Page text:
Why Catholics Should Avoid Secular Living Wills

Deborah Sturm on Pro-Life Alternatives

ALIQUIPPA, Pennsylvania, NOV. 11, 2005 (Zenit.org).- Living wills got a lot of attention as Terri Schiavo, the brain-damaged Florida woman, died a lingering death after her feeding tube was pulled.

One critic says those living wills are not always the answer to avoid a contentious end-of-life dilemma.

Deborah Sturm, a registered nurse and member of National Association of Pro-Life Nurses, addressed the problems living wills pose for Catholics at the recent meeting of the Society of Catholic Social Scientists at Franciscan University of Steubenville.

A living will is a type of health-care advance directive: written instructions individuals establish regarding what they do or do not want for medical treatment in the event they cannot speak for themselves.

“The standard living-will documents that are advocated by those who support euthanasia have a general presumption for death,” Sturm told ZENIT. “The language is often ambiguous and can be interpreted by a health-care provider in a variety of ways that a patient did not intend.

“Some living wills allow for the withdrawal of nutrition and hydration — which, of course, includes food and water — if a patient is comatose or vegetative,” she said. “It is against Catholic teaching to refuse a patient nutrition and hydration just because they have these diagnoses.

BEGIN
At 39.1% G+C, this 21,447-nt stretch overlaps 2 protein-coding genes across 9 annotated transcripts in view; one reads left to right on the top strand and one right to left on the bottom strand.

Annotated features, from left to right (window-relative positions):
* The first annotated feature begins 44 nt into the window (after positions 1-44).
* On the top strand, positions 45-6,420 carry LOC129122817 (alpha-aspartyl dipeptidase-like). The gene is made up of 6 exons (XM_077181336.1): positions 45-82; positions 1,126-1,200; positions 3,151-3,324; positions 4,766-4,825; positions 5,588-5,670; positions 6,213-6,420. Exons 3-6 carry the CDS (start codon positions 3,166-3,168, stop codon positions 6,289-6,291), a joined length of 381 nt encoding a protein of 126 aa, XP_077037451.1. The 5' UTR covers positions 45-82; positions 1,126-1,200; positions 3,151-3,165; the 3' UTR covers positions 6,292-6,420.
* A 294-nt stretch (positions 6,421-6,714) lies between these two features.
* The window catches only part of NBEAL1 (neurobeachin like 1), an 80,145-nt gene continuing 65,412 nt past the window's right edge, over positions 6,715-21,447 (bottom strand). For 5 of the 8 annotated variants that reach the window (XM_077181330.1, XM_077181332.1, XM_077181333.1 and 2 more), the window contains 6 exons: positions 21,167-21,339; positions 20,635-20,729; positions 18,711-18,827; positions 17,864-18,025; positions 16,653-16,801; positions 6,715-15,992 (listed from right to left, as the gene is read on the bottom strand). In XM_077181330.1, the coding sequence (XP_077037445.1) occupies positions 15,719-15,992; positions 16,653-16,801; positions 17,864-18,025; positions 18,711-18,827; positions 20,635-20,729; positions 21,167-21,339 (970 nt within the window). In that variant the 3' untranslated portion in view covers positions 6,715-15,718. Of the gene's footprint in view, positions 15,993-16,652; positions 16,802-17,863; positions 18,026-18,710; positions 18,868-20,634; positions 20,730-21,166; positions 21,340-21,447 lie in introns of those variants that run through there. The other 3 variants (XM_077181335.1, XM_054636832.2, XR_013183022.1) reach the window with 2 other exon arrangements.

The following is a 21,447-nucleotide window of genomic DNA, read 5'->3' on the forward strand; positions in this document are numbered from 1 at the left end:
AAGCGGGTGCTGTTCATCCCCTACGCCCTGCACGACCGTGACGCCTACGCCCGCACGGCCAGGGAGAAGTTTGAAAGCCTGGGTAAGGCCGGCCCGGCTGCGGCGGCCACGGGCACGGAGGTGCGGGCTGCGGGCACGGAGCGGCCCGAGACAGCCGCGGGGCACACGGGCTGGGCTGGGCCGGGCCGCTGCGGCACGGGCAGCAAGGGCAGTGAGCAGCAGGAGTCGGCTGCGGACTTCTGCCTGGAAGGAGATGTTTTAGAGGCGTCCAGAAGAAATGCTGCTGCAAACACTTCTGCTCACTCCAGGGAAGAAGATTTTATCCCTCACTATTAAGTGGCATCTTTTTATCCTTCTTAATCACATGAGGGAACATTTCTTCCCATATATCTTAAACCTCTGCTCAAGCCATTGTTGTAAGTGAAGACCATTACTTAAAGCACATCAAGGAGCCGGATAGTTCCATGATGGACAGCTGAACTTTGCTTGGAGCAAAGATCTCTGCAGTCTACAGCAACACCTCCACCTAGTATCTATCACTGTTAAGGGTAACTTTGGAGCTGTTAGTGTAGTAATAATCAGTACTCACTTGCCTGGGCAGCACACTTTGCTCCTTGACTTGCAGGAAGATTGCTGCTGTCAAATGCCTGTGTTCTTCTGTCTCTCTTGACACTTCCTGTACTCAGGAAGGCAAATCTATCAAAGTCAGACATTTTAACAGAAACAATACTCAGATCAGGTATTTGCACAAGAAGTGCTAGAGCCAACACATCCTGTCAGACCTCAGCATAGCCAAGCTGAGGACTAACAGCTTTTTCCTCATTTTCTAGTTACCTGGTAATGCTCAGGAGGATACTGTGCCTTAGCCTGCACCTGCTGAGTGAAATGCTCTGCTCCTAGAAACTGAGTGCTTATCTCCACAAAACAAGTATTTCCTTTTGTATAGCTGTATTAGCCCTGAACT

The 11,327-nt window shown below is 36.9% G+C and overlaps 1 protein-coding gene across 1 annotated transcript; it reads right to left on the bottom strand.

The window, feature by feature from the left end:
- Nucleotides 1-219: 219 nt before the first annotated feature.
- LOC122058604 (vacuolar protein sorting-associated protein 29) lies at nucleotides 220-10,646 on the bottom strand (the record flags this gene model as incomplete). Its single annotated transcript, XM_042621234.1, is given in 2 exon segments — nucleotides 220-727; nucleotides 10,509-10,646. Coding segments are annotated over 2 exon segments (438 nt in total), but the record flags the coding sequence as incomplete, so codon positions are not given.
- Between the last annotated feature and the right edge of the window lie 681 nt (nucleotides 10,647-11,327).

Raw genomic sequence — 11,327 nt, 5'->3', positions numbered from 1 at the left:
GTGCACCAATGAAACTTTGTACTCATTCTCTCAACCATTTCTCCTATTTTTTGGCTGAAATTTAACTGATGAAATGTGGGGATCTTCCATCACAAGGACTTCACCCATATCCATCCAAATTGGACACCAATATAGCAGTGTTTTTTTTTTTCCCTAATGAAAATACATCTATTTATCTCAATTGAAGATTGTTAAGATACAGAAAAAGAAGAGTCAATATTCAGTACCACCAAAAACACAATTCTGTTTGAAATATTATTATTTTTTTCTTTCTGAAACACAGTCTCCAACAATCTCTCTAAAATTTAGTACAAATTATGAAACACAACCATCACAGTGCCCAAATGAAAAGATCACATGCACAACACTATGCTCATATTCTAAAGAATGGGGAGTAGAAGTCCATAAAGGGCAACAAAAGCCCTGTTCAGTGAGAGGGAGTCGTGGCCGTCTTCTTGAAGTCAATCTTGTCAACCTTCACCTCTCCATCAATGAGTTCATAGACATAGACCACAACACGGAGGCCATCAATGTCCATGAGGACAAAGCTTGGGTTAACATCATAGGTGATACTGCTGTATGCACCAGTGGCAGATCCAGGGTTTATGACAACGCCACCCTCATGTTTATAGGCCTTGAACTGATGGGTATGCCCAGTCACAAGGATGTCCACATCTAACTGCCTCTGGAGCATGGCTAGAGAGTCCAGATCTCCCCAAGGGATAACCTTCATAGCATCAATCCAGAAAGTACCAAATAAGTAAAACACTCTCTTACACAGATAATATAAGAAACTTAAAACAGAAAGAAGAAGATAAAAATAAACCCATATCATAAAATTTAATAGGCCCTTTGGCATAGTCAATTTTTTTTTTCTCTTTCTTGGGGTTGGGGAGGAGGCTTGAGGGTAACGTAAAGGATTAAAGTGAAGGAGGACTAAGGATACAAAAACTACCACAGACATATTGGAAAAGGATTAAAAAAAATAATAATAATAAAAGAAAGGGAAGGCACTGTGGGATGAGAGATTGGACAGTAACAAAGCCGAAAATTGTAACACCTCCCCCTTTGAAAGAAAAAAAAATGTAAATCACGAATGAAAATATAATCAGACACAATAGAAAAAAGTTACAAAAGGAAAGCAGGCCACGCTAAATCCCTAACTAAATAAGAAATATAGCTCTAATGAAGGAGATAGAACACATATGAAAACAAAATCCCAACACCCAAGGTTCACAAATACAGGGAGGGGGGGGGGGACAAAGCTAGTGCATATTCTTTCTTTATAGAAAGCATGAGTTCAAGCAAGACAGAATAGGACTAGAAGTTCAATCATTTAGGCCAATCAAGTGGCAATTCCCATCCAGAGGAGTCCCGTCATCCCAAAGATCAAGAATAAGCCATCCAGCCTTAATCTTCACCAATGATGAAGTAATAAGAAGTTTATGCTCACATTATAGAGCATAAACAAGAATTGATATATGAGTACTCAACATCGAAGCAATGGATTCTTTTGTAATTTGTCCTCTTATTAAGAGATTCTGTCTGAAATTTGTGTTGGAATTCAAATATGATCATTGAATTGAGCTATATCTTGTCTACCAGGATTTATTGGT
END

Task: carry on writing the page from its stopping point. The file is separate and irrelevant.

“In other words, a living will can kill a person.”

Sturm suggested that Catholics seek out living-will documents that have a “general presumption for life” from pro-life agencies such as National Right to Life, the International Anti-Euthanasia Task Force and the American Life League.

“All of these documents involve designation of a health-care proxy who speaks for the patient when they cannot speak for themselves,” Sturm said.

“The proxy should be someone who is knowledgeable about the patient’s pro-life Catholic worldview and who is solidly grounded in a pro-life worldview themselves.”

Reception of sacraments should be specified, Sturm said.

“Catholics should also make sure that a document — or their proxy — directs that their spiritual needs be taken care of, for example, reception of the sacraments of reconciliation, viaticum and anointing of the sick,” she advised.

Lastly, Sturm stressed that individuals should rectify all paperwork.

“If they have already signed a living will,” she said, “they should ensure that it is properly revoked — in writing.”

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